Award-winning reporter renowned for championing underdogs was recovering from pneumonia at the time of his death.
Jimmy Breslin, a brash, colorful award-winning reporter and newspaper columnist who took on the high and mighty and championed the underdog, died on Sunday at the age of 88. His wife Ronnie Eldridge confirmed his death, The New York Times reported. Breslin had been recovering from pneumonia.
A Queens native who dropped out of college and went on to become a rapier-tongued, one-of-a-kind character in the competitive world of New York City tabloid newsrooms, Breslin is also credited with being part of the New Journalism movement, along with writers such as Gay Talese, Tom Wolfe and Hunter Thompson. Its goal was to give a more literary touch to covering the news.
One of Breslin’s most revered columns came from his coverage of president John F. Kennedy’s burial. He began with a description and quotes from Clifton Pollard, a 42-year-old laborer tasked with digging JFK’s grave at Arlington National Cemetery as part of a job that paid little.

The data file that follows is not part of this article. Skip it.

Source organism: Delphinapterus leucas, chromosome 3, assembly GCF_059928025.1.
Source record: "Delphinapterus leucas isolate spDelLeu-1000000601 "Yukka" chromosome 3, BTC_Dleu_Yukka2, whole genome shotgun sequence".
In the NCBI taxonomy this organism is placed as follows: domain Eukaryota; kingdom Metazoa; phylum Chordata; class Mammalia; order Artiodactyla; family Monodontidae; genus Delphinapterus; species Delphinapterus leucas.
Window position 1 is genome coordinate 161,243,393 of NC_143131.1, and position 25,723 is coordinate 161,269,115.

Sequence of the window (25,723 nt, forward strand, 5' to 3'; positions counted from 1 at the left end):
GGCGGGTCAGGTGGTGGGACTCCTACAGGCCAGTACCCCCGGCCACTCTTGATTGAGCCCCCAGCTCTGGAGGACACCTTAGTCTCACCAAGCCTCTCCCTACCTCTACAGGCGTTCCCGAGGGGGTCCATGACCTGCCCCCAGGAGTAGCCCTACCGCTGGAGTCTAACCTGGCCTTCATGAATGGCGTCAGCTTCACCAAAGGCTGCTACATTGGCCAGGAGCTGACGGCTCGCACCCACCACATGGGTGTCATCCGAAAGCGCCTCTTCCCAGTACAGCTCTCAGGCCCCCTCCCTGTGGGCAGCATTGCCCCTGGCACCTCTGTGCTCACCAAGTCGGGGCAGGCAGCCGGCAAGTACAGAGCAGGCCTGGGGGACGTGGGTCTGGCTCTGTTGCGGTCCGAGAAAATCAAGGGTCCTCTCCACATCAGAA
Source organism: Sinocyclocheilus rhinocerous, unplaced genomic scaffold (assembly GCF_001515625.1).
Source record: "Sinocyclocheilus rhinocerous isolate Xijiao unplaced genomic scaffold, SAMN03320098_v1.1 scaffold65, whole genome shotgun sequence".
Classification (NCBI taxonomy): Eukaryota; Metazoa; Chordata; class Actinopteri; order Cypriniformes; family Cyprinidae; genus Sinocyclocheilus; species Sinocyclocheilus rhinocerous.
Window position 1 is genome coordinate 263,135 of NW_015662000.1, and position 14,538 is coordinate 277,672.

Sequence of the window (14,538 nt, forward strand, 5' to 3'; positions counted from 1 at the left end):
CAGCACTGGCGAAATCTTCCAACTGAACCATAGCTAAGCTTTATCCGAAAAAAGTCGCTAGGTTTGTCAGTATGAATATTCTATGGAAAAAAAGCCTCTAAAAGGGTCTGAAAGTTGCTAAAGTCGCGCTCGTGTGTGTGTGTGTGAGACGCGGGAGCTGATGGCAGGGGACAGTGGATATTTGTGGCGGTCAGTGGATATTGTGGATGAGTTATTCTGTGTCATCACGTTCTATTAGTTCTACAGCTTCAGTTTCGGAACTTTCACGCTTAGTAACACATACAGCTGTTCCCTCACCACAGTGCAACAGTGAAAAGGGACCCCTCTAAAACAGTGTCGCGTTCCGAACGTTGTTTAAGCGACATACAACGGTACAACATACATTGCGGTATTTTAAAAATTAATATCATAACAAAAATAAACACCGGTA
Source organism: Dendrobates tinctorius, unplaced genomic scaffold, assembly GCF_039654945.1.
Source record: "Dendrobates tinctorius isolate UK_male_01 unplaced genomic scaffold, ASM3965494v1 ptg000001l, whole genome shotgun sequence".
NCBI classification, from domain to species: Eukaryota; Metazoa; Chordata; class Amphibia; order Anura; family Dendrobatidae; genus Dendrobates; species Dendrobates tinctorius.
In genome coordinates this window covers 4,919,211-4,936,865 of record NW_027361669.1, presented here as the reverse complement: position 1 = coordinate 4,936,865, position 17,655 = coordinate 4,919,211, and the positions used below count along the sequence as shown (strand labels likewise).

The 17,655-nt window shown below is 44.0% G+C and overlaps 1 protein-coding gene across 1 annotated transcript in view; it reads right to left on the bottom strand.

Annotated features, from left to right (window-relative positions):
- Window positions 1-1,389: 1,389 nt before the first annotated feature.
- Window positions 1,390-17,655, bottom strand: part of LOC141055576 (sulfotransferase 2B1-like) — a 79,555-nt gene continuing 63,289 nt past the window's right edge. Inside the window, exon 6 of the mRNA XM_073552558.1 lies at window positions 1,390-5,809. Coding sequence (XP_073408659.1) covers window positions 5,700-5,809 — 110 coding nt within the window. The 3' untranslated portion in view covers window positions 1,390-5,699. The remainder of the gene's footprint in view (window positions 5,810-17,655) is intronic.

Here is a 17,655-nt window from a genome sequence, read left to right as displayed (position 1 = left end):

“One of the last to serve John Fitzgerald Kennedy, who was the thirty-fifth President of this country, was a working man who earns $3.01 an hour and said it was an honor to dig the grave,” Breslin wrote in November 1963 for the New York Herald Tribune.
Later in the column, he described Jacqueline Kennedy leaving the White House to attend her slain husband’s burial. “Everybody watched her while she walked,” he wrote. “She is the mother of two fatherless children and she was walking into the history of this country because she was showing everybody who felt old and helpless and without hope that she had this terrible strength that everybody needed so badly.”
Breslin won a George Polk Award for metropolitan reporting in 1985 and the Pulitzer prize for commentary the following year. He was also a best-selling author. His stints as a reporter and columnist were at the Daily News, New York Newsday, then Newsday on Long Island and back at the Daily News.
“Jimmy Breslin was a furious, funny, outrageous and caring voice of the people who made newspaper writing into literature,” said Daily News editor-in-chief Arthur Browne.
When Breslin was really impassioned about a story, the paper said, he would hit the keys on his typewriter so hard they would sometimes break. “After a session with Breslin, the typewriters would give up,” Dick Wald, a former colleague of his at the Herald-Tribune, told the Daily News. “It was a mark of passion—if he really wanted to get something said, he’d break a typewriter.”